"You are making it up in your factory!" he cried. "Why, you dirty faker you, what the devil you are coming round here bluffing that you want to buy a dress for your wife for?"

Elkan broke into a cold perspiration and looked round for Mrs. Feinermann, the substantial evidence of his marital state; but at the very beginning of Max Lapin's indignant outburst she had discreetly taken the first stairway to the right.

"Bring that woman back here!" Max roared. Miss Holzmeyer made a dash for the stairway, and before Elkan had time to formulate even a tentative plan of escape she had returned with her quarry.

"What do you want from me?" Mrs. Feinermann gasped. Her hat was awry, and what had once been a modish pompadour was toppled to one side and shed hairpins with every palsied nod of her head. "I ain't done nothing!" she protested.

"Sure, you ain't," Elkan said; "so you should keep your mouth shut—that's all."

"I would keep my mouth shut oder not as I please," Mrs. Feinermann retorted. "Furthermore, you ain't got no business to get me mixed up in this Geschichte at all!"

"Who are you two anyway?" Max demanded.

"This here feller is a young feller by the name of Elkan Lubliner which he is working by Polatkin & Scheikowitz," Mrs. Feinermann announced; "and what he is bringing me up here for is more than I could tell you."

"Ain't he your husband?" Max asked.

"Oser a Stueck!" Mrs. Feinermann declared fervently. "A kid like him should be my husband! An idee!"

"That's all right," Elkan rejoined. "Im Russland at my age many a young feller is got twins yet!"

"What's that got to do with it?" Max Lapin demanded.

"It ain't got nothing to do with it," Elkan said, "but it shows that a young feller like me which he is raised in the old country ain't such a kid as you think for, Mr. Lapin. And when I am telling you that the concern which sells you them goods to retail for twenty-eight dollars is sticking you good, understand me, you could take my word for it just the same like I would be fifty-five even."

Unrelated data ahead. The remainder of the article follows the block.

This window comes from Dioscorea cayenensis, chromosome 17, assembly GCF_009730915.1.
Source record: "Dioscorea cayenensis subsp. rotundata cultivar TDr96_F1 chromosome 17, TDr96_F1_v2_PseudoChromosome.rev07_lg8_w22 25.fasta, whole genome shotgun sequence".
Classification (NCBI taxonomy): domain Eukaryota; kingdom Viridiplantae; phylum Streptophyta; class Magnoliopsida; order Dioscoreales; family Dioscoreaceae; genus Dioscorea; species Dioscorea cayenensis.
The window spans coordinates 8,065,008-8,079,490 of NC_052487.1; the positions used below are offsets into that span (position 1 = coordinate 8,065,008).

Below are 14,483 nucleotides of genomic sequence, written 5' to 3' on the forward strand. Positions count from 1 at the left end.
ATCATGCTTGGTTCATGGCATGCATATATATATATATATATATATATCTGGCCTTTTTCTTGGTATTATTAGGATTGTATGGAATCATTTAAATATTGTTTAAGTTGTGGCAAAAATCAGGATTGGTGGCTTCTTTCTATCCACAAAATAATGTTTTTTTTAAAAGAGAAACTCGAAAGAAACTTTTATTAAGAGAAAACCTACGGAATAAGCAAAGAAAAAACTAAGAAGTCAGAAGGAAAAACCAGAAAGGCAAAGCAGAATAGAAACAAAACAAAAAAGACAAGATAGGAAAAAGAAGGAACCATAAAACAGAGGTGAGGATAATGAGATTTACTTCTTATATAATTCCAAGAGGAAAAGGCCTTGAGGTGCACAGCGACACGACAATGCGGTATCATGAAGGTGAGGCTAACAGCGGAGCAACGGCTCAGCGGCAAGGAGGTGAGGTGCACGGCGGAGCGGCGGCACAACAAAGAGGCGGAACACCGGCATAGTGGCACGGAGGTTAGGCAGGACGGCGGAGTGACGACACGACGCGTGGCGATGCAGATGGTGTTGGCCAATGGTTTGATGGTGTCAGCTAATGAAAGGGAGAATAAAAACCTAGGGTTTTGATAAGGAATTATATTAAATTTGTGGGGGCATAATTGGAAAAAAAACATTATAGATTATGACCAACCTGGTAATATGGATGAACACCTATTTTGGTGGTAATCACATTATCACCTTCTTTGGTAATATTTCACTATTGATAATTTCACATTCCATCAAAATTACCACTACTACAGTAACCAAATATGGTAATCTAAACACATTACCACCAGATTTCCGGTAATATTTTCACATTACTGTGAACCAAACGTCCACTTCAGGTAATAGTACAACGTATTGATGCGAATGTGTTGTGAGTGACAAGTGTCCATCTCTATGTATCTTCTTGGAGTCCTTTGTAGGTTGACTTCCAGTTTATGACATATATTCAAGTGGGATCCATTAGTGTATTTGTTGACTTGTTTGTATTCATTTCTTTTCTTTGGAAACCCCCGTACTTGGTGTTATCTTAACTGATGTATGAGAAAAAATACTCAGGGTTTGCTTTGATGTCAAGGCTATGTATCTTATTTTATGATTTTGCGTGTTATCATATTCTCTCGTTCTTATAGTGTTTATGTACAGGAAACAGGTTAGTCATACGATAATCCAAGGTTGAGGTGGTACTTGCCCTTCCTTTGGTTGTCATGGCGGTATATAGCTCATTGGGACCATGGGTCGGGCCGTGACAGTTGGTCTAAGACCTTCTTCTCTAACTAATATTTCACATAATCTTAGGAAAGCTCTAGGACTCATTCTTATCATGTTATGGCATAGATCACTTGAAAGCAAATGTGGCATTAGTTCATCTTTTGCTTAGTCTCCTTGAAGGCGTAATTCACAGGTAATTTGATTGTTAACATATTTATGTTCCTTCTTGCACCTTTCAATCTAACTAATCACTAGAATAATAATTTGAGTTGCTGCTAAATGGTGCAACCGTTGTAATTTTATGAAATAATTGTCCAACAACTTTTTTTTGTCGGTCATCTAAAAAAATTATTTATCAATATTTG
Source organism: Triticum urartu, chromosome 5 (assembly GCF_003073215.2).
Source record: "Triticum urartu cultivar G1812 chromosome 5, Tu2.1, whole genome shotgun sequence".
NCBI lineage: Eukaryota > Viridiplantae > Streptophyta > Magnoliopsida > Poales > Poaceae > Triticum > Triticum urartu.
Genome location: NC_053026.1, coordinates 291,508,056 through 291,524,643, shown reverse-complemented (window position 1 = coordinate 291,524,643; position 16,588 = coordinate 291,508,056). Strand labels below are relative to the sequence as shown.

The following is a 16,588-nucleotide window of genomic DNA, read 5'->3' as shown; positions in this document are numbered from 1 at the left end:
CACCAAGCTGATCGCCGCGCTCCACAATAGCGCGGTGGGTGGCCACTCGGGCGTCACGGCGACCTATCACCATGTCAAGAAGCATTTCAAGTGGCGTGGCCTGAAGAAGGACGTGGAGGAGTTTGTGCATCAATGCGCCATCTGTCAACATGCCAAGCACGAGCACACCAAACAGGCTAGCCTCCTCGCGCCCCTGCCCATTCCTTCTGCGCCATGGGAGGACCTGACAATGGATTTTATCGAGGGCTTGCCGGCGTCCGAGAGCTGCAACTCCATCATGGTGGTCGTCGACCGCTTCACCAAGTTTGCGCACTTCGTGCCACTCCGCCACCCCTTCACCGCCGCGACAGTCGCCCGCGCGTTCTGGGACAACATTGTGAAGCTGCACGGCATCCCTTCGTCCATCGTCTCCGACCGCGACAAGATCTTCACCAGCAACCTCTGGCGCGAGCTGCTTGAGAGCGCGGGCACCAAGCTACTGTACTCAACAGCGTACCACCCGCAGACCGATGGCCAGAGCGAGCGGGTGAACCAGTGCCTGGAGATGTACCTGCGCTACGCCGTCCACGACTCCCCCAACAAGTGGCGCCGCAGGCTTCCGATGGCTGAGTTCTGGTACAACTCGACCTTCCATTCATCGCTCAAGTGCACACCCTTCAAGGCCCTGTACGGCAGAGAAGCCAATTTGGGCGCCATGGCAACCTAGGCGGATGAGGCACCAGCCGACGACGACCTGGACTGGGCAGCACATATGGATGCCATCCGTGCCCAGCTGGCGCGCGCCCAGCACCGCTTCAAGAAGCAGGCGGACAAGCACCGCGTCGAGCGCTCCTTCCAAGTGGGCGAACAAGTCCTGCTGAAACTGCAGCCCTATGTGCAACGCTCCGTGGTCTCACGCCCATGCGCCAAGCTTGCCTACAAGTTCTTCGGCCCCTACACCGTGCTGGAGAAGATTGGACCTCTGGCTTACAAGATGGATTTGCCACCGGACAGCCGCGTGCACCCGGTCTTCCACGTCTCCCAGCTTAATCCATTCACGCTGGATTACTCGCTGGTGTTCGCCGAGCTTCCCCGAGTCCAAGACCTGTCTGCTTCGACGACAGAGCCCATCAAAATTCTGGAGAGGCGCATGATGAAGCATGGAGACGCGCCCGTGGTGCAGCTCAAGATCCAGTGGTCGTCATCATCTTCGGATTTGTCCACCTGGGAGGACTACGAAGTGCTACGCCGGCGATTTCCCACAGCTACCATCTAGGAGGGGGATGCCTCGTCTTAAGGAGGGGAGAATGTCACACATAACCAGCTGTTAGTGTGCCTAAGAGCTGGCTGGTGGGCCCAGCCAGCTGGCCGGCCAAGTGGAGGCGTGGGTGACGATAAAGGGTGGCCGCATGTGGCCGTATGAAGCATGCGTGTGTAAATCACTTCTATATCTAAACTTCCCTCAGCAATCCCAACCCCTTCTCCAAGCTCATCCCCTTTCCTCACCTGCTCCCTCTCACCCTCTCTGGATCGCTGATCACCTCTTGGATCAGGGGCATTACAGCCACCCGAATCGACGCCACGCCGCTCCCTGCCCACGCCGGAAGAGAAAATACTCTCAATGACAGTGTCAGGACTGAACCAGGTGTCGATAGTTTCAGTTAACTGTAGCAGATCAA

Again he seized one of the garments.

"And what's more," he went on breathlessly, "the workmanship is rotten. Look at here!—the seams is falling to pieces already!"

He thrust the garment under Lapin's nose with one hand, while with the other he dug down into his trousers pocket.

"Here!" he shouted. "Here is money—fifty dollars!"

He dropped the gown and held out a roll of bills toward Lapin.

"Take it!" he said hysterically. "Take it all; and if I don't bring you to-morrow morning, first thing, this same identical style, only A-number-one workmanship, which you could retail for twenty dollars a garment, understand me, keep the money and fertig."

At this juncture the well-nourished figure of Louis Appenweier, senior member of Appenweier & Murray, appeared in the door of the elevator and Max Lapin turned on his heel.

"Come into my office," he hissed; and as he started for the glazed mahogany door he gathered up the remaining garments and took them with him.

For more than half an hour Elkan and Max Lapin remained closeted together, and during that period Elkan conducted a clinic over each garment to such good purpose that Max sent out from time to time for more expensive styles. All of these were in turn examined by Elkan, who recognized in at least six models the designs of Joseph Redman, slightly altered in the stealing by Leon Sammet.

"Yes, Mr. Lapin," Elkan said, "them models was all designed by our own designer and some one ganvered 'em on us. Furthermore, I could bring you here to-morrow morning at eight o'clock from our sample racks these same identical models, with the prices on 'em marked plain like the figures on a ten-dollar bill, understand me; and if they ain't from twenty to thirty per cent. lower as you paid for these here garments I'd eat 'em!"

For at least ten minutes Max Lapin sat with knitted brows and pondered Elkan's words.

"Eight o'clock is too early," he announced at last. "Make it half-past nine."

"Six, even, ain't too early for an up-to-date buyer to look at some genuine bargains," Elkan insisted; "and, besides, I must got to get back to the shop at nine."